An unofficial visit to a college campus by a prospective student-athlete is a visit made at the prospect’s own expense. There is no limit as to the number of unofficial visits a prospect can make or to how early in the recruitment process the visits can be made. As long as the visit is on or after September 1 of a prospect’s junior year of high school and it is not during a Dead Period, Division I coaches can meet on campus with the prospect or their parents and provide complimentary admission to an athletic contest during an unofficial visit. In addition, schools may provide complimentary admissions to an on-campus athletics event during an unofficial visit. Official visits for Division I programs can now occur during a prospect’s junior or senior year of high school. These visits are financed by the school and are limited to no more than five schools. Official visits are typically offered to highly-recruited players only.
During these campus visits, Division I coaches are permitted to meet and speak with prospects and their parents on or after September 1 of the prospect’s junior year of high school. This provision in the NCAA Rules allows prospects to meet face to face with Division I coaches to learn more about various schools and golf programs. In cases where the prospect is a highly-recruited athlete, the coach may present the prospect with a scholarship offer. This has led to more “early commitments” over the past several years.
Junior golfers should always look for schools to visit near golf tournaments they are participating in. If this advice is followed in ninth and tenth grades, prospects will be better prepared to accurately target “good fits” as the college selection process intensifies in eleventh and twelfth grades. Most young people know very little about how colleges differ and, until they visit the campuses, are unable to select the right school to attend. Unofficial visits also provide an opportunity for prospects and coaches to have a face-to-face discussion early on in the recruitment process. Questions should be asked during the visit in order to help with the overall selection process.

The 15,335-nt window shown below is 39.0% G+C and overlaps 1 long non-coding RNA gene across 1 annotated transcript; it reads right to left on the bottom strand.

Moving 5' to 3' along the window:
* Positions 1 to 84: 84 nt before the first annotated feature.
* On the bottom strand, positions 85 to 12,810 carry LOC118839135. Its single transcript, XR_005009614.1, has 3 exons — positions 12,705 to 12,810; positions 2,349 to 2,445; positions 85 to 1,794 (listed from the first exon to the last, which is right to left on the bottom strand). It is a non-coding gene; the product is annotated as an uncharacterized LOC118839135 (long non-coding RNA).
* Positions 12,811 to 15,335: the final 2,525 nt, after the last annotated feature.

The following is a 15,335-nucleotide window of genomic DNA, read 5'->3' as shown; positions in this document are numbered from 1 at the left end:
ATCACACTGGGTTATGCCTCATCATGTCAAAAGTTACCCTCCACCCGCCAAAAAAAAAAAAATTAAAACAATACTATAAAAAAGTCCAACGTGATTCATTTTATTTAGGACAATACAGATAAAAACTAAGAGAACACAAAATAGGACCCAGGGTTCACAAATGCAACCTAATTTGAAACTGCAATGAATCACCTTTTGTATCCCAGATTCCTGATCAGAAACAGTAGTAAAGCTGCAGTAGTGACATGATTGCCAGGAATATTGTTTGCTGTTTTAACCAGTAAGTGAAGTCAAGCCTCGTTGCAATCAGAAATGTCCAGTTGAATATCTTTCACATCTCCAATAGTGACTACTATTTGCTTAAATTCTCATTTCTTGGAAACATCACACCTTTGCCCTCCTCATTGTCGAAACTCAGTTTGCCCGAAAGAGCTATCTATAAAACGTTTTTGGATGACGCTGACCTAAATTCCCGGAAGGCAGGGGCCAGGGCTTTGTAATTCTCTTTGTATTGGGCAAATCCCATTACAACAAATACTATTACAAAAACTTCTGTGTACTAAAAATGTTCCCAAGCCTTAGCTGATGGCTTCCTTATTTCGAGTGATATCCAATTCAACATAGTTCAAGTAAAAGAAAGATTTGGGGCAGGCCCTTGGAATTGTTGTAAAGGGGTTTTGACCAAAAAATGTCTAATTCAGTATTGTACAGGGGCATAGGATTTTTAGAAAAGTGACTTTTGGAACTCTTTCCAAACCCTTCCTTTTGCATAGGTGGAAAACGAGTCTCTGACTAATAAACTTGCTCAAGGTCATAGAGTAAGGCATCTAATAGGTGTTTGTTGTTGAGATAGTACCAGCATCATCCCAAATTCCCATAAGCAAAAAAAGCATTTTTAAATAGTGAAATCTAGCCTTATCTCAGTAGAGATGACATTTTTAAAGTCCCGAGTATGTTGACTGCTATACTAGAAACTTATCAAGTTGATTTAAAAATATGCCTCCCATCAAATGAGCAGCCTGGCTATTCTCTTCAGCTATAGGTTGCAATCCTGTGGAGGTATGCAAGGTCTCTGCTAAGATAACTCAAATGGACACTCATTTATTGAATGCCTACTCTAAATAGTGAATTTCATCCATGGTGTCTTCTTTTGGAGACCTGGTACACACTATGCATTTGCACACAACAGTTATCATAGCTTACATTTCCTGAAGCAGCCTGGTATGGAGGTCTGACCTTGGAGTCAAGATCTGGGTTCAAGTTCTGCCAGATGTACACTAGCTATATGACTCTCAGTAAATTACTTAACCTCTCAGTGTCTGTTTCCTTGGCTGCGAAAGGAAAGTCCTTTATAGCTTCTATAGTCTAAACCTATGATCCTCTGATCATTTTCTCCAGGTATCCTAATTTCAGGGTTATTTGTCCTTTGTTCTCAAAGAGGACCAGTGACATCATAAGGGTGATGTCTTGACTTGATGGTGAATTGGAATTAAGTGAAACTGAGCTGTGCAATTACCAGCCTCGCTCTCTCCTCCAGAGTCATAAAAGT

To set up an unofficial visit, prospects should email the coach with the request first and then follow up with a phone call. Be specific on what you would like to do during the unofficial visit (see facilities, talk with the coach, meet some of the players, tour the campus, etc.) and provide open dates and times. In some cases, the coach and team may be traveling to a competition. If the coach is unavailable, ask for a contact person in either the Athletic or Admissions Departments that could provide the campus tour. If the coach is accommodating you will know they are sincerely interested in recruiting you. The reverse applies as well. Keep in mind Division I coaches cannot reply to emails, letters, phone calls or text messages prior to September 1 of a prospect’s junior year in high school. They can send a generic athletic questionnaire and camp information to a prospect earlier in the recruiting process.
Plan your tournament schedule to include trips relatively close to campuses you are interested in visiting. This is an economical and practical way to accomplish multiple tasks during the season. The experience will tremendously assist in the college selection process as well.